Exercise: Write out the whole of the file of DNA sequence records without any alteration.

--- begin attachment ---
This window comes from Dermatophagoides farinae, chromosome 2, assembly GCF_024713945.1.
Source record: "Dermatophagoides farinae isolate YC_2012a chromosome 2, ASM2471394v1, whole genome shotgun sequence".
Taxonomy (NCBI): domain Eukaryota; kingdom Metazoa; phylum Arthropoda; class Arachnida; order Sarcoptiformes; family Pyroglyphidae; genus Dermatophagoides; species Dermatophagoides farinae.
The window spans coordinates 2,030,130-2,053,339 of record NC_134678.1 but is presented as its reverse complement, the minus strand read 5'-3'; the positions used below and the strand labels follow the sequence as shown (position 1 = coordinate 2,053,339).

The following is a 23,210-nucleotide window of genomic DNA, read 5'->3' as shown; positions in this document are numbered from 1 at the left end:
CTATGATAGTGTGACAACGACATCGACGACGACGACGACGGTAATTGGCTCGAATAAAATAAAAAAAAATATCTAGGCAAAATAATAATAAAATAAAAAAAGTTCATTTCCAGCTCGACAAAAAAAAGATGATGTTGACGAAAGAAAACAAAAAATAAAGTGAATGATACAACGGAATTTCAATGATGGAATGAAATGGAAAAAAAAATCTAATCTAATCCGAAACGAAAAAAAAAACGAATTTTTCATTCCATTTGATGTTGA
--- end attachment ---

This window comes from Dermatophagoides farinae, chromosome 2, assembly GCF_024713945.1.
Source record: "Dermatophagoides farinae isolate YC_2012a chromosome 2, ASM2471394v1, whole genome shotgun sequence".
Taxonomy (NCBI): domain Eukaryota; kingdom Metazoa; phylum Arthropoda; class Arachnida; order Sarcoptiformes; family Pyroglyphidae; genus Dermatophagoides; species Dermatophagoides farinae.
The window spans coordinates 2,030,130-2,053,339 of record NC_134678.1 but is presented as its reverse complement, the minus strand read 5'-3'; the positions used below and the strand labels follow the sequence as shown (position 1 = coordinate 2,053,339).

The following is a 23,210-nucleotide window of genomic DNA, read 5'->3' as shown; positions in this document are numbered from 1 at the left end:
CTATGATAGTGTGACAACGACATCGACGACGACGACGACGGTAATTGGCTCGAATAAAATAAAAAAAAATATCTAGGCAAAATAATAATAAAATAAAAAAAGTTCATTTCCAGCTCGACAAAAAAAAGATGATGTTGACGAAAGAAAACAAAAAATAAAGTGAATGATACAACGGAATTTCAATGATGGAATGAAATGGAAAAAAAAATCTAATCTAATCCGAAACGAAAAAAAAAACGAATTTTTCATTCCATTTGATGTTGA